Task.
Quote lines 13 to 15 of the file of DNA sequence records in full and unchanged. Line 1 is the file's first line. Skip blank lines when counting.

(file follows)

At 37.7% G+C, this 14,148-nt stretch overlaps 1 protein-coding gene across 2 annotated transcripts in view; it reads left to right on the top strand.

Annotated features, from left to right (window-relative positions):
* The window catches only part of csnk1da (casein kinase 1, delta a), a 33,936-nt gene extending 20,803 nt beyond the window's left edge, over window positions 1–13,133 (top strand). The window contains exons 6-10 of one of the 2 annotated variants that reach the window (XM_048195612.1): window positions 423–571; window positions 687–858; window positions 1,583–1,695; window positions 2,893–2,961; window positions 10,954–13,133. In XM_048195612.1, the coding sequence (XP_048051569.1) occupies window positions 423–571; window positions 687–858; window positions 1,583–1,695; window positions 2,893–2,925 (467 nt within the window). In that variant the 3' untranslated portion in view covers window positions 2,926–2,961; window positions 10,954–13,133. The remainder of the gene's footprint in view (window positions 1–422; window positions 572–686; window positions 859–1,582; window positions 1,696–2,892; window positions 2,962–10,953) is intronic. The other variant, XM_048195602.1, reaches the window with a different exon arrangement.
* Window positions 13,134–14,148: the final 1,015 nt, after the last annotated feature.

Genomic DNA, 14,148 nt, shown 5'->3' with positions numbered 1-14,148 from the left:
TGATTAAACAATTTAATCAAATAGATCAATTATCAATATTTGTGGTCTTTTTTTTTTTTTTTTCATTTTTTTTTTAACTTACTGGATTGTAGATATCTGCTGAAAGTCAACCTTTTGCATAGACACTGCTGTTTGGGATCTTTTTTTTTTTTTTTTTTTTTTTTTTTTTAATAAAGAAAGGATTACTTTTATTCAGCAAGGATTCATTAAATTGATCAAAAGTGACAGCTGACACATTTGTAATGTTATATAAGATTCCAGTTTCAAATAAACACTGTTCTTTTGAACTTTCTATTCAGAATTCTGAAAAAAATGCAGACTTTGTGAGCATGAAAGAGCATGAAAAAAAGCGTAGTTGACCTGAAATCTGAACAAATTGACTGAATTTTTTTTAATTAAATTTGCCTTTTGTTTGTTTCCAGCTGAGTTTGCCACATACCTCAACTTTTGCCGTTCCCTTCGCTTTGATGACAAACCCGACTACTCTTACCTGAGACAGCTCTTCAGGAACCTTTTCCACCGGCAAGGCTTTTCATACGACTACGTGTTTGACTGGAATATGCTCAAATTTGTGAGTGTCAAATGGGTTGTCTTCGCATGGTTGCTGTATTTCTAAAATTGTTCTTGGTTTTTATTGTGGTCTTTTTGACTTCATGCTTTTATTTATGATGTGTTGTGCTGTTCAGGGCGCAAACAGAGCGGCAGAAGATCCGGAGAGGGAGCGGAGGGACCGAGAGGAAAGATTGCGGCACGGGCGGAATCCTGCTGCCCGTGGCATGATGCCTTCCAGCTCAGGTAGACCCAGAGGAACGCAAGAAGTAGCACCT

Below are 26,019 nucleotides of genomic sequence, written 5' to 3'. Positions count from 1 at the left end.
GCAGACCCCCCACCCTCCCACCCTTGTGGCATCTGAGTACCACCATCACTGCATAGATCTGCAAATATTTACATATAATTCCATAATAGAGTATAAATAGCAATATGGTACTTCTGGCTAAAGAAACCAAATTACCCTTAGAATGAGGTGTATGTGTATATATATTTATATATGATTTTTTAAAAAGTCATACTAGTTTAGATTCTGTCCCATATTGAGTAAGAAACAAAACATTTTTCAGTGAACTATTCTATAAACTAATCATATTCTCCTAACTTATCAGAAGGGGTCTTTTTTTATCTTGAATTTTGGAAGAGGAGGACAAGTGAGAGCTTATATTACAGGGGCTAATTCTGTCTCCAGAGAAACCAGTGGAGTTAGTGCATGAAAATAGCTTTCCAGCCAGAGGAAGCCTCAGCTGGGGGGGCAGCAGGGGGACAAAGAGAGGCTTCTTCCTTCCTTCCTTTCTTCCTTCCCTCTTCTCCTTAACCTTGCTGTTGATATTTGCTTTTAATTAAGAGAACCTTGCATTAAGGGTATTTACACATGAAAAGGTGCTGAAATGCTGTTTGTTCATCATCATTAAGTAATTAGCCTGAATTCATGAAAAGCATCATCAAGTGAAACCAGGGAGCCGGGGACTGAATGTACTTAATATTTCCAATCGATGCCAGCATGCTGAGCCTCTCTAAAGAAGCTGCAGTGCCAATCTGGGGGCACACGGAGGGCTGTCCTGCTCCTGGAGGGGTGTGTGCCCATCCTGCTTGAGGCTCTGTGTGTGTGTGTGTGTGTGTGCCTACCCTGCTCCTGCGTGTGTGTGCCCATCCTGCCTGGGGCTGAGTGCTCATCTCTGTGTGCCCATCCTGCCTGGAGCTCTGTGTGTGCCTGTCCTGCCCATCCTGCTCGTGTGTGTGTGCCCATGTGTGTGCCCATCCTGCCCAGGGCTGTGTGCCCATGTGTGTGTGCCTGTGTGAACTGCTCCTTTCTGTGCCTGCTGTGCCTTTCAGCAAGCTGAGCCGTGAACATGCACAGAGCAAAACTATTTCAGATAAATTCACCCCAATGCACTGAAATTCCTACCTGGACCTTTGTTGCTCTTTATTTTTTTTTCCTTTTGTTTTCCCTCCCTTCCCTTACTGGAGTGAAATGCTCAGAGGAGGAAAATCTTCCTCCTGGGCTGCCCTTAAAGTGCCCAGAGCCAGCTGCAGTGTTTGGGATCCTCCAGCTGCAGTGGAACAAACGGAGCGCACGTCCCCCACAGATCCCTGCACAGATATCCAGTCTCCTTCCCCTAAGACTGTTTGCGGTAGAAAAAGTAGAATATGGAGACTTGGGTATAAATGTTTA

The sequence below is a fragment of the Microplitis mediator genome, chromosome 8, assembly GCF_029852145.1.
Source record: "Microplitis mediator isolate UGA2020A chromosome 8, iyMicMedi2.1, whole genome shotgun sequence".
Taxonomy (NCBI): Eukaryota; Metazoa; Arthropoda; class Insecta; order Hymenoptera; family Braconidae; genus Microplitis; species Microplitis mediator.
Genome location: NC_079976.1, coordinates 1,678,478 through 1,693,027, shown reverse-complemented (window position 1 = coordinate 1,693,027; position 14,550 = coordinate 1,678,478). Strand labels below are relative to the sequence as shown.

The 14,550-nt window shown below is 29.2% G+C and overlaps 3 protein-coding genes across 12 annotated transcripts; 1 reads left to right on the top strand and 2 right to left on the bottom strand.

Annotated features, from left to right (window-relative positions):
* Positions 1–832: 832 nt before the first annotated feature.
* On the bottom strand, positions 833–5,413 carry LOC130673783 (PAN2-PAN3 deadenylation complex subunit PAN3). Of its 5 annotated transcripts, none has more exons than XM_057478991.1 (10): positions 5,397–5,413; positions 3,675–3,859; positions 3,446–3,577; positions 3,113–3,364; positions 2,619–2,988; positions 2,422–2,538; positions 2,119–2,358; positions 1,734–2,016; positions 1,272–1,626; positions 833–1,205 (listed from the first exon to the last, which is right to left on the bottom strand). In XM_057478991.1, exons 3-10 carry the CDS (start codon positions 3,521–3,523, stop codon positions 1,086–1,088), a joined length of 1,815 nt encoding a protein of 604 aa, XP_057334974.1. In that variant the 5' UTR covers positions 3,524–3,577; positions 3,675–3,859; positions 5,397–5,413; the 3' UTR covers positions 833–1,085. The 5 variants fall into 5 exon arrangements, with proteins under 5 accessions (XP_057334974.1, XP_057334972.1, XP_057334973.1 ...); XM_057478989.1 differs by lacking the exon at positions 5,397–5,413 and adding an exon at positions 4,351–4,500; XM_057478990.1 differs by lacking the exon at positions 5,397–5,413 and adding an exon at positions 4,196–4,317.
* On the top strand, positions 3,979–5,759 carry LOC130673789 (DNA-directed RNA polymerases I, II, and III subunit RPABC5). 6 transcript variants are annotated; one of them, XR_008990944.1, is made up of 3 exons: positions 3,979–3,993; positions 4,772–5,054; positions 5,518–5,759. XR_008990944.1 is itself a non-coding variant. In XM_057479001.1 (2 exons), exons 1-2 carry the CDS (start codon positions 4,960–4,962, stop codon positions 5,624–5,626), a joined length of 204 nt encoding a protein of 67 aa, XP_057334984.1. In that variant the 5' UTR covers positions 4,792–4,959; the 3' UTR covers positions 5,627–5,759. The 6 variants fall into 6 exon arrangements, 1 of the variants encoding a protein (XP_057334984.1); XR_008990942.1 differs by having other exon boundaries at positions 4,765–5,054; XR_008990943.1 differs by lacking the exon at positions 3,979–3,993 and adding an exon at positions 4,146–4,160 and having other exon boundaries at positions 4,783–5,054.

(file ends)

The 14,550-nt window shown below is 29.2% G+C and overlaps 3 protein-coding genes across 12 annotated transcripts; 1 reads left to right on the top strand and 2 right to left on the bottom strand.

Annotated features, from left to right (window-relative positions):
* Positions 1–832: 832 nt before the first annotated feature.